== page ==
New York Law School changes?

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New York Law School changes?

Postby areyouinsane » Wed Aug 17, 2011 8:56 pm

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Re: New York Law School changes?

Postby BackToTheOldHouse » Wed Aug 17, 2011 8:58 pm

areyouinsane wrote:This is interesting:

What? You mean these changes:

New York Law School was founded in an abandoned warehouse in Lower Manhattan circa 1997 to serve the emerging field of temporary document review, also known as “contract attorney” work or “coding.”
Recently the school earned the ABA’s first-ever CDRTC designation- Certified Doc Review Training Center. In conjunction with the NALP (National Association of Lawyer Placement), the ABA conducted a “straw poll” of schools with, as outgoing ABA president Carolyn Lamm put it, “special emphasis on supplying heavily indebted, supplicant individuals who will work 19 hour days performing Biglaw’s electronic discovery.” NYLS topped the poll by a wide margin, sending as many as 84% of its graduates directly from law school into temporary contract work at AmLaw 100 firms. The term “salary” was subsequently eliminated from the school’s employment metric in US News, as over 90% of NYLS grads are paid hourly wages without health insurance or any semblance of job security. Rates range anywhere from $14 an hour for entry level, all the way to $32 an hour for those with exotic foreign language skills such as Flemish, or fluency in those weird clicking noises made by African tribesmen.
To celebrate this nascent distinction, Dean Richard “Tricky Dick” Matasar recently sold the law school’s facilities on Worth Street and relocated the institution to a formerly abandoned underground parking garage. Luckily for NYLS, several late 1990s grads had been “squatting” in the facility long enough for the school to color an adverse possession claim and take legal title to the garage.
“We felt the lack of sunlight and severe temperature fluctuations added an additional layer of preparation for document review,” Dean Matasar was quoted as saying. “As doc review typically takes place “off site” in broom closets, basements, furnace rooms and such, we felt this move provides an excellent ‘in the trenches’ experience for our students.”
NYLS has long been at the forefront of electronic discovery education. In 2009, the school took a radical step and eliminated the traditional first-year curriculum of torts, civil procedure, contracts and property, replacing them with doc-review software platform training. To pay for this conversion, the school rasied tution to an eye-popping $45,000 a year. A first-year at NYLS can now look forward to being trained in Summation, Concordance, Ringtail, and other Citrix-based review software. The legal writing program was replaced with a course on inexpensive take-out food menus and “99 cent store nutrition,” both important study areas for future Biglaw temps.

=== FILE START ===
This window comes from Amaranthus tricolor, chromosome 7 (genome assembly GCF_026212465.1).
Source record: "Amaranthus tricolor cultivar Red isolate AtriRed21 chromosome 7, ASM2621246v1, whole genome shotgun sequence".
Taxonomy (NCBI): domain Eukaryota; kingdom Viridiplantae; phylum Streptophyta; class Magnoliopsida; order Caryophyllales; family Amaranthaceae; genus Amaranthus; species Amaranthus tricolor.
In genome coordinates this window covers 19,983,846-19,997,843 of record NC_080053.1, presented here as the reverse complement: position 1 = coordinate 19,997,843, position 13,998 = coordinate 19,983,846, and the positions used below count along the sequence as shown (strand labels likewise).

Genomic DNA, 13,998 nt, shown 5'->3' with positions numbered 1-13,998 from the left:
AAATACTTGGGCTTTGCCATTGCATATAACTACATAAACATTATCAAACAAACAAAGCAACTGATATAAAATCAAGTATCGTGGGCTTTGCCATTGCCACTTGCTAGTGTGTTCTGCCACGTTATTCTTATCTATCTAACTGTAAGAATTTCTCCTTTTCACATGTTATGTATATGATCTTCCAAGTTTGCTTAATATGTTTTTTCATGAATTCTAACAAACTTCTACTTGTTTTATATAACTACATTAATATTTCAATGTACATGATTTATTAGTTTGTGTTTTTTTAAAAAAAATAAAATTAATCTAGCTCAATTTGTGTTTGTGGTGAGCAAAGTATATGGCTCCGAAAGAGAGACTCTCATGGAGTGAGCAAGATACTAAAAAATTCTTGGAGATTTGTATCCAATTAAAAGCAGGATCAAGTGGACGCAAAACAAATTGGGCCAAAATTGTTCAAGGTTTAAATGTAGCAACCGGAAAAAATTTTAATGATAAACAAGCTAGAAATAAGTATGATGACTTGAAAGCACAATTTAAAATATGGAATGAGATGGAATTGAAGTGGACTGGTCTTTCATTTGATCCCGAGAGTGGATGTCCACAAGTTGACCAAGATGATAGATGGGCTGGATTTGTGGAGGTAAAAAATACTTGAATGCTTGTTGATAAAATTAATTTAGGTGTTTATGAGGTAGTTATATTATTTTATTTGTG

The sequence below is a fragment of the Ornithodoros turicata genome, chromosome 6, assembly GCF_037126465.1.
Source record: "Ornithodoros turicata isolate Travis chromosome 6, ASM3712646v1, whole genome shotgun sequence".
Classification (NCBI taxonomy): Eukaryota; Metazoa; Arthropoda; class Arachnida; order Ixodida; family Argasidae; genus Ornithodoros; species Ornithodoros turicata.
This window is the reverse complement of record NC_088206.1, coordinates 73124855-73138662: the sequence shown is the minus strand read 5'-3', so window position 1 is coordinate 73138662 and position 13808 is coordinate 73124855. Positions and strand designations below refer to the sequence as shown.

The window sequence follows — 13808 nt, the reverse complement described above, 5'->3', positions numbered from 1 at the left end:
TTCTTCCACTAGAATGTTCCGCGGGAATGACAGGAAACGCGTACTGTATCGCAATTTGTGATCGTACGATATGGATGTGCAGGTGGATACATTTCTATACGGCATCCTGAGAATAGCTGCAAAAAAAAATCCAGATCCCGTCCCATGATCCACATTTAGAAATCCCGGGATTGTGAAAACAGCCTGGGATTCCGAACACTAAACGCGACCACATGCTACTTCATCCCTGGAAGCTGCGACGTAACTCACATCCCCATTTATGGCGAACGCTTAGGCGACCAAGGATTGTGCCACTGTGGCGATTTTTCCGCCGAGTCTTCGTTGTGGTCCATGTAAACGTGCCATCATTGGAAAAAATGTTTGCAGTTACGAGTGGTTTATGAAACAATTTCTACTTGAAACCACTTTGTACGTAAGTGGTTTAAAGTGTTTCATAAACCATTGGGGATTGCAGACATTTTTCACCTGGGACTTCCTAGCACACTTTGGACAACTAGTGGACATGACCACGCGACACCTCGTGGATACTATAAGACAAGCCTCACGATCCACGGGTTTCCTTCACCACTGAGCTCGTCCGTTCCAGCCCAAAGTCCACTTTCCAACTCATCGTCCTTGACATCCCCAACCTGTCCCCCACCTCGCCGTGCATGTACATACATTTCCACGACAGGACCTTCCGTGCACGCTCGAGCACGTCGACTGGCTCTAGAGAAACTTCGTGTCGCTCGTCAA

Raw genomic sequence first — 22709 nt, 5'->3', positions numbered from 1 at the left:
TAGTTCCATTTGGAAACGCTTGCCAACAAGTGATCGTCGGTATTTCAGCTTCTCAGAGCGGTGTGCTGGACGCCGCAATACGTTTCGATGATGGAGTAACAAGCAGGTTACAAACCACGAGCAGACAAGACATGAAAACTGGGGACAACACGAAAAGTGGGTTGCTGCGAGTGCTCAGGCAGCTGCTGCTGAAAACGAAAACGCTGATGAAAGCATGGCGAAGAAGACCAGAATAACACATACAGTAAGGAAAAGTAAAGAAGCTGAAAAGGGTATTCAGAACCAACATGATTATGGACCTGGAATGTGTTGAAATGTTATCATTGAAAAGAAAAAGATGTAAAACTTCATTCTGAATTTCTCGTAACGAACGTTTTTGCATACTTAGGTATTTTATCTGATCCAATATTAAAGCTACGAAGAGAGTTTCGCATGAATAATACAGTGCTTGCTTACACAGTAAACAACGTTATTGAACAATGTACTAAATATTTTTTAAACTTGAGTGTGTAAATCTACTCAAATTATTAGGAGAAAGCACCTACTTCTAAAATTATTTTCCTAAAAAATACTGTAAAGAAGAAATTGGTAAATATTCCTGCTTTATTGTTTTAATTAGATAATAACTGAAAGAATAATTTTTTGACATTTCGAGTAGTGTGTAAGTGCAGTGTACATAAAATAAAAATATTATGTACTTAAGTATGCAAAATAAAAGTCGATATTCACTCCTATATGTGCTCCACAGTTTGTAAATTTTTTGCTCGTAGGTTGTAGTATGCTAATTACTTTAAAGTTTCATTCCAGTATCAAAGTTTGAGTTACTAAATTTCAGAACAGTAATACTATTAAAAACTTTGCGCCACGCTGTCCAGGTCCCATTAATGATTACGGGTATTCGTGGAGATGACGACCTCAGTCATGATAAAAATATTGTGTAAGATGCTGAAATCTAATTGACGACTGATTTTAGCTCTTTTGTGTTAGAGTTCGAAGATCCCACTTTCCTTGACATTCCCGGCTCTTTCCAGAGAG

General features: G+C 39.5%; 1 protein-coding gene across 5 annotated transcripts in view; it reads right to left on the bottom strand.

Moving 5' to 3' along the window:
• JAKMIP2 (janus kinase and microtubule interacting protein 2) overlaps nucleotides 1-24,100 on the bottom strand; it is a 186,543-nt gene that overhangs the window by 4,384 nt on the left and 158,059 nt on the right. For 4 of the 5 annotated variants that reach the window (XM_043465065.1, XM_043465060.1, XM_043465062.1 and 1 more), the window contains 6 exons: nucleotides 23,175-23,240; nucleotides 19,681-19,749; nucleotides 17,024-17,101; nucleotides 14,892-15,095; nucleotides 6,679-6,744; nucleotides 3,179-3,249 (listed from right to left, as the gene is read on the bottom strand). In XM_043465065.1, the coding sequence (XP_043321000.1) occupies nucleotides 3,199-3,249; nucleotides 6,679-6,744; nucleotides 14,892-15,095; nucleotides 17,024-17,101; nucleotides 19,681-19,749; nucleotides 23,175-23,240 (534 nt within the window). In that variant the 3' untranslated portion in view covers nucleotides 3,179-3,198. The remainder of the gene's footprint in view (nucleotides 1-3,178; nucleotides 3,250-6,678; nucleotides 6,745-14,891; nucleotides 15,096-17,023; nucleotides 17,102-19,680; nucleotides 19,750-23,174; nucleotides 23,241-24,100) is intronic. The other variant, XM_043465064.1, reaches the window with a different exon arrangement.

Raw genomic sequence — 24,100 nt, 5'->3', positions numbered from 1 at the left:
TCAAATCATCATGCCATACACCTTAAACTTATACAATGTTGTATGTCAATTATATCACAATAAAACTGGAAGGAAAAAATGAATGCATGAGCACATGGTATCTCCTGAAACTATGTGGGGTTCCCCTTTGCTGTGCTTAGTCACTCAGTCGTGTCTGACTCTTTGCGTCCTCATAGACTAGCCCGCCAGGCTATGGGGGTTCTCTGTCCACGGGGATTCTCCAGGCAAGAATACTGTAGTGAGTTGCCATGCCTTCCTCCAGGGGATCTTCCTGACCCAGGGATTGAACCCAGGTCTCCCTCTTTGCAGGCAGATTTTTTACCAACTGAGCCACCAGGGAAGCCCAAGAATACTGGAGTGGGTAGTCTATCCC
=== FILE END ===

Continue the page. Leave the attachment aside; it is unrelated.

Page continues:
In a move that rocked the legal world, NYLS recently began awarding food-stamp applications in lieu of diplomas. In addition, the school offers “affordable” CLE classes on important document review topics such as suicide methods, food bank shopping, constructing tent shelters, and maps/direction to free clinics and soup kitchens.
“We want our young doc reviewers well-equipped to survive in the NYC area on $21 an hour, Matasar said from his plush office at Access Group, a predatory loan-shark operation with collection powers a Mafia don could only dream of. Matasar serves as Chairman of this “organization,’ which supplies a bottomless pit of high-interest, non-dischargeable private loans to NYLS students.
The school’s name is an interesting story in itself. For those grads who desired employment outside the NYC area, it was imperative that a name be chosen that might hoodwink non-NYC employers into thinking it was a more prestigious, well-regarded facility as opposed to a mere “diploma mill.” Several possibilities were floated, among them the “Larry M. Cardozo School of Law,” the “Columbine Law School,’ and the simple “Forham,” which merely deleted a crucial consonant.
Ultimately, “New York Law School” won the day, as it offered the maximum amount of bogus “prestige,” and the school’s downtown Manhattan location further bolstered the ruse, as does the “encouraged” resume abbreviation “NY Law School.”
The role of Indian outsourcing in doc review doesn’t worry NYLS, as its grads work so cheaply that “sending work offshore really makes no economic sense,” said Matasar. “Just yesterday, we posted an ad for an unpaid doc-review internship and had to call NYPD for crowd control assistance,” the dean said. He added that the school encourages local Biglaw firms to offer rock-bottom doc review wages to recent grads, as “the added interest and penalties due to our student’s loan defaults are good for Access Group, and what’s good for Access Group is even better for my wallet.”
Recently, the school also launched an LLM concentration in Insurance Defense & Personal Injury Law. This one-of-a-kind program prepares students for the abject disappointment of earning less money than Allstate claims adjusters, most of whom have at best a high school diploma. Other topics include Cut n’ Paste motion practice, begging for adjournments, and how to juggle 600+ files a week while moonlighting as a stripper


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Re: New York Law School changes?

Postby auntjulia » Thu Aug 18, 2011 12:42 am

lmao. It's very 'Onion-esque,' areyouinsane. Well done.

Bronx Bum

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Re: New York Law School changes?

Postby Bronx Bum » Fri Aug 19, 2011 9:11 am

"Luckily for NYLS, several late 1990s grads had been “squatting” in the facility long enough for the school to color an adverse possession claim and take legal title to the garage."


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